return x + 3
 # This will throw an error: Missing indentation
def fcn_wrong2(x):
return x + 4

We can then “call” (or “execute”) that function by typing the function name and including the function inputs in parentheses.

fcn_example(1, y=2)

The inputs x and y are called arguments. Arguments without default values must be provided (such as x), while arguments with default values are called keyword arguments and do not need to be specified when calling the function (such as y). Providing a keyword argument (fcn_example(1, y=2)) allows us to override the default value.

q7 Define a function#

Define a function named fcn_q7 that takes a single input, adds 2, and returns the result.

## TASK: Define a function `fcn_q7` that adds `2` to the input

def fcn_q7(x):
    return x + 2
# No need to edit this; use this to check your work
assert \
    fcn_q7(2) == 4, \
    "Incorrect value"
"Correct value"
'Correct value'

Getting help#

If there is a python function that is mysterious to you, you can always consult the documentation. You can call the python built-in help() function on an object to display its documentation. The following documentation for list points to a number of functions that operate on lists that we did not cover; for instance, the list.sort() method is extremely useful for data science.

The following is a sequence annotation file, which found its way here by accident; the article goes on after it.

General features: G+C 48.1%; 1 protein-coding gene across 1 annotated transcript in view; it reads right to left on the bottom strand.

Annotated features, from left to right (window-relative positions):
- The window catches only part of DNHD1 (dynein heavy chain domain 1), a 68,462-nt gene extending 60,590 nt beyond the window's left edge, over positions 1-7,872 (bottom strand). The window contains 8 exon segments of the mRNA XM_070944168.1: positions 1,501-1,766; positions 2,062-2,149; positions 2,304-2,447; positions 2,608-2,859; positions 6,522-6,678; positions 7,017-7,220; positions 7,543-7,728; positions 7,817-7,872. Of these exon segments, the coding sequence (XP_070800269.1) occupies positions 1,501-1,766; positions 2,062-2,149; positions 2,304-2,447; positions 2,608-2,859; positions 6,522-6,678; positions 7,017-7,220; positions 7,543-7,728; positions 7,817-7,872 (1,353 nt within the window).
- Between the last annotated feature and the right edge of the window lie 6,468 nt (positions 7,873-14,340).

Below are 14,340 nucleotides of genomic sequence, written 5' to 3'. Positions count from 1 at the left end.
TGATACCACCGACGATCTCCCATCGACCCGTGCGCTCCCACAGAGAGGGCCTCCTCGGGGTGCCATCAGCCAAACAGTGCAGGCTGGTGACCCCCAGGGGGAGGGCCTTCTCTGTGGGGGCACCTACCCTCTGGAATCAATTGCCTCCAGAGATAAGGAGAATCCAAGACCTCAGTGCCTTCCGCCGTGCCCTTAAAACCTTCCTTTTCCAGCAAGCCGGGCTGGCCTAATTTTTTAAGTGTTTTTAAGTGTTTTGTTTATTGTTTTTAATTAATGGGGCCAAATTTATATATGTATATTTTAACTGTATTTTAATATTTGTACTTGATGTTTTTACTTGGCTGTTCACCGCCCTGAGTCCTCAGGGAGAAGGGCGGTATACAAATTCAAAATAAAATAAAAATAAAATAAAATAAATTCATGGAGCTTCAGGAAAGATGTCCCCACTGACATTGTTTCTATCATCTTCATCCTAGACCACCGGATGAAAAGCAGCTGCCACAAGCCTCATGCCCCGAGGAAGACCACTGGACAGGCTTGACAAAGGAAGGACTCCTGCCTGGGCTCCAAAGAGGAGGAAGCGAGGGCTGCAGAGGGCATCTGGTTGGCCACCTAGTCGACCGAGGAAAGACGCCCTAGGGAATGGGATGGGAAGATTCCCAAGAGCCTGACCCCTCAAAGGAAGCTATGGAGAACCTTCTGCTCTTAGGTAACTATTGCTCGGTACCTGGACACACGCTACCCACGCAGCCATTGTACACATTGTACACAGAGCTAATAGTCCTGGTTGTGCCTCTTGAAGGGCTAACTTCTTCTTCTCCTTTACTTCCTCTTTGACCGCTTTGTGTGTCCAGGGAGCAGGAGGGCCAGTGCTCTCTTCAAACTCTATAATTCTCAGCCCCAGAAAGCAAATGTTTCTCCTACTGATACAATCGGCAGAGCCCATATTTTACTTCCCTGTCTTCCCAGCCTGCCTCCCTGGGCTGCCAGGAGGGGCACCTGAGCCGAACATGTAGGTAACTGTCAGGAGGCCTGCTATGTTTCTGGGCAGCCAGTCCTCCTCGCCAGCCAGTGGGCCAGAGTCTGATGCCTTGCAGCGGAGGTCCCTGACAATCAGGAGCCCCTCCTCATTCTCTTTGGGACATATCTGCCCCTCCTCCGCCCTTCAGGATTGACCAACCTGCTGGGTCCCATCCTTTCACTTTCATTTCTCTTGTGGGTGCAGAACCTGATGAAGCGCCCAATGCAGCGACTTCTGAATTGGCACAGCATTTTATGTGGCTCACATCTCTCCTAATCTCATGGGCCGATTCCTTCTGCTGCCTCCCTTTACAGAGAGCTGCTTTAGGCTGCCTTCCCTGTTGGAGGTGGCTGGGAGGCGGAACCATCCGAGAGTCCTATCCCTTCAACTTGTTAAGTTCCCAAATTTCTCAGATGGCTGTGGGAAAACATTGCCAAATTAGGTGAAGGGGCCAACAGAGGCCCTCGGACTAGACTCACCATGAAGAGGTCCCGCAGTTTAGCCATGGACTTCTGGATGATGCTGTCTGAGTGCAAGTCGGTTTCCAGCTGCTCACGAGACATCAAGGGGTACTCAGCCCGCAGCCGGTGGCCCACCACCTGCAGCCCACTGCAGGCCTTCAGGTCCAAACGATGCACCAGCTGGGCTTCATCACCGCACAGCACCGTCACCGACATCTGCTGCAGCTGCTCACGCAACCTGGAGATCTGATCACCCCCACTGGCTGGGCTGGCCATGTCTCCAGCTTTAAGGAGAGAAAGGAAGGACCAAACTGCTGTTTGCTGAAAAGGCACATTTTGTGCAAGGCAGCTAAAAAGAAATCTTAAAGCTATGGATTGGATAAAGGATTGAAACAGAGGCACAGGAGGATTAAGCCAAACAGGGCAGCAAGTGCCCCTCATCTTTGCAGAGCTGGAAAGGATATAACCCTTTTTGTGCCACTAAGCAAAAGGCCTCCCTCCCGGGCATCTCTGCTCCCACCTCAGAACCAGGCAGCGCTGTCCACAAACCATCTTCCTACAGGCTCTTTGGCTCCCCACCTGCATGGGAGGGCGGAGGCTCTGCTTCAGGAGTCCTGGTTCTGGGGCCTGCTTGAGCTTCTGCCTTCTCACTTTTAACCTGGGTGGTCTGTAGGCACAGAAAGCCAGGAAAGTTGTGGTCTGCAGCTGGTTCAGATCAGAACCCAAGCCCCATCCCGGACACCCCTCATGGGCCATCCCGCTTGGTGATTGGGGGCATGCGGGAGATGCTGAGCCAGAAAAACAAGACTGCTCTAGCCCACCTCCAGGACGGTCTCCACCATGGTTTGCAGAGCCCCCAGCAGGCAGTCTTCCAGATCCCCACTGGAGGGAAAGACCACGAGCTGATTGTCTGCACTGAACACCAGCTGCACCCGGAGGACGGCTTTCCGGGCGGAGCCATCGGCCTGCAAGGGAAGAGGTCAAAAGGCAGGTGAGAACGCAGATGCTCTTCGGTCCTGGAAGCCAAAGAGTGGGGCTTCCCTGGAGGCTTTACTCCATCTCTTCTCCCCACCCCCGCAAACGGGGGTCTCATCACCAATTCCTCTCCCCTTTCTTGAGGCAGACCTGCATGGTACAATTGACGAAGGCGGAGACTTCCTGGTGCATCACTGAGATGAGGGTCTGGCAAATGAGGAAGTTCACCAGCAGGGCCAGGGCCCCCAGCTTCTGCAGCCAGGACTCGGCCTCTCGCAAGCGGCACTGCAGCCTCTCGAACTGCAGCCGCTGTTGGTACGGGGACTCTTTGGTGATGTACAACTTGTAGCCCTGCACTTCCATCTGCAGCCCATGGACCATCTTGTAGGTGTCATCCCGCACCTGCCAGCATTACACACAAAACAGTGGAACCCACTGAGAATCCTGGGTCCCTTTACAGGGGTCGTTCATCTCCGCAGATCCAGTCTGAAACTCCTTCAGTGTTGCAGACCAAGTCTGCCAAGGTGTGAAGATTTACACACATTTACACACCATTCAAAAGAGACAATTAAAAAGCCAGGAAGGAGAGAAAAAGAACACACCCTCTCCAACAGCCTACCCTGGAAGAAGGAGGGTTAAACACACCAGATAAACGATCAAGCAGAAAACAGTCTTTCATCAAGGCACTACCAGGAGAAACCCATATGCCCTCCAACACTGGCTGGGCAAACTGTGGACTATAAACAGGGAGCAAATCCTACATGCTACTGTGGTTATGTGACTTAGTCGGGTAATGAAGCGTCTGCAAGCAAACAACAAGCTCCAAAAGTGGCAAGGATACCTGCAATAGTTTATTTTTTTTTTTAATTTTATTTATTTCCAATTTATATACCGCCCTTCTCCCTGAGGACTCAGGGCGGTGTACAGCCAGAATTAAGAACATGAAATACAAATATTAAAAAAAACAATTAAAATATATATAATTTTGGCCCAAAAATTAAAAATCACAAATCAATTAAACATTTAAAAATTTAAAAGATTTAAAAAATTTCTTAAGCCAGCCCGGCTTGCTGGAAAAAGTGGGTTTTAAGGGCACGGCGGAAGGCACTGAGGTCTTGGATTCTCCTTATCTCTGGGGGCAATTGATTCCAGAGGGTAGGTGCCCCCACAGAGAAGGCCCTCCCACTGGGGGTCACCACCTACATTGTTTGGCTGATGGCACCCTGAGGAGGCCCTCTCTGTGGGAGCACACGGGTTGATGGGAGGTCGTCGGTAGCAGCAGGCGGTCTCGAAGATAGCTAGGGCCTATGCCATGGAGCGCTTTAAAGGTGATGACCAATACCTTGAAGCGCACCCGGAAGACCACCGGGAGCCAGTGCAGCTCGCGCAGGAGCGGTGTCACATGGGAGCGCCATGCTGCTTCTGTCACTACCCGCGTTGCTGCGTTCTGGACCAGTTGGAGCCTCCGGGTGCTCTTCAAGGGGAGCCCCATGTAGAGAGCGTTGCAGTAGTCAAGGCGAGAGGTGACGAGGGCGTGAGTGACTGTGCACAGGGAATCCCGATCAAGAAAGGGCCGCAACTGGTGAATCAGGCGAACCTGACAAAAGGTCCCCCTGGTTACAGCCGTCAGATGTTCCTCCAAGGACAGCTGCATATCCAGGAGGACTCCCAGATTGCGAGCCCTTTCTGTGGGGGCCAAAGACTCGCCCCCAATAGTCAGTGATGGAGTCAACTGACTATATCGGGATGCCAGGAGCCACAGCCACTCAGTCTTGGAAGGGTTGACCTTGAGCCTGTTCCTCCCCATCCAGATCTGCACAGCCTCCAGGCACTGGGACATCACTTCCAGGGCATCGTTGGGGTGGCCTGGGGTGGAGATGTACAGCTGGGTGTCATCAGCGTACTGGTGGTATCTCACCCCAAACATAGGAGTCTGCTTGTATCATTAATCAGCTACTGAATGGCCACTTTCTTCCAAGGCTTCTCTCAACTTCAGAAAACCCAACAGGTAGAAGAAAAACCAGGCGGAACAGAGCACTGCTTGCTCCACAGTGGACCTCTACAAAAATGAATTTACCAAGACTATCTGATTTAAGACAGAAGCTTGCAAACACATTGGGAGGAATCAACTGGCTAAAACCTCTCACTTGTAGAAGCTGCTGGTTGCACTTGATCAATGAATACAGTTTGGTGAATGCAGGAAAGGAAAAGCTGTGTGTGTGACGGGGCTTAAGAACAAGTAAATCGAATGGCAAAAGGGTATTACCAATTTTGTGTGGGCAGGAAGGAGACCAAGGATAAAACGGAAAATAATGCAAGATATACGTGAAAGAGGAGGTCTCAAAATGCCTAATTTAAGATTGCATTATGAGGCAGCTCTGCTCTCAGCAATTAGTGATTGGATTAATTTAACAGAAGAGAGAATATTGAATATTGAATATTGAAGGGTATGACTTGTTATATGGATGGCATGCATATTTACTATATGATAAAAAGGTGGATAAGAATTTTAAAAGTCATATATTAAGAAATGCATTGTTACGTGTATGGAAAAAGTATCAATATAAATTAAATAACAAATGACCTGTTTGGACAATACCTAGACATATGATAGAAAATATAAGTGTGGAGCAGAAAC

Help on method_descriptor:

sort(self, /, *, key=None, reverse=False)
    Sort the list in ascending order and return None.
    The sort is in-place (i.e. the list itself is modified) and stable (i.e. the
    order of two equal elements is maintained).
    If a key function is given, apply it once to each list item and sort them,
    ascending or descending, according to their function values.
    The reverse flag can be set to sort in descending order.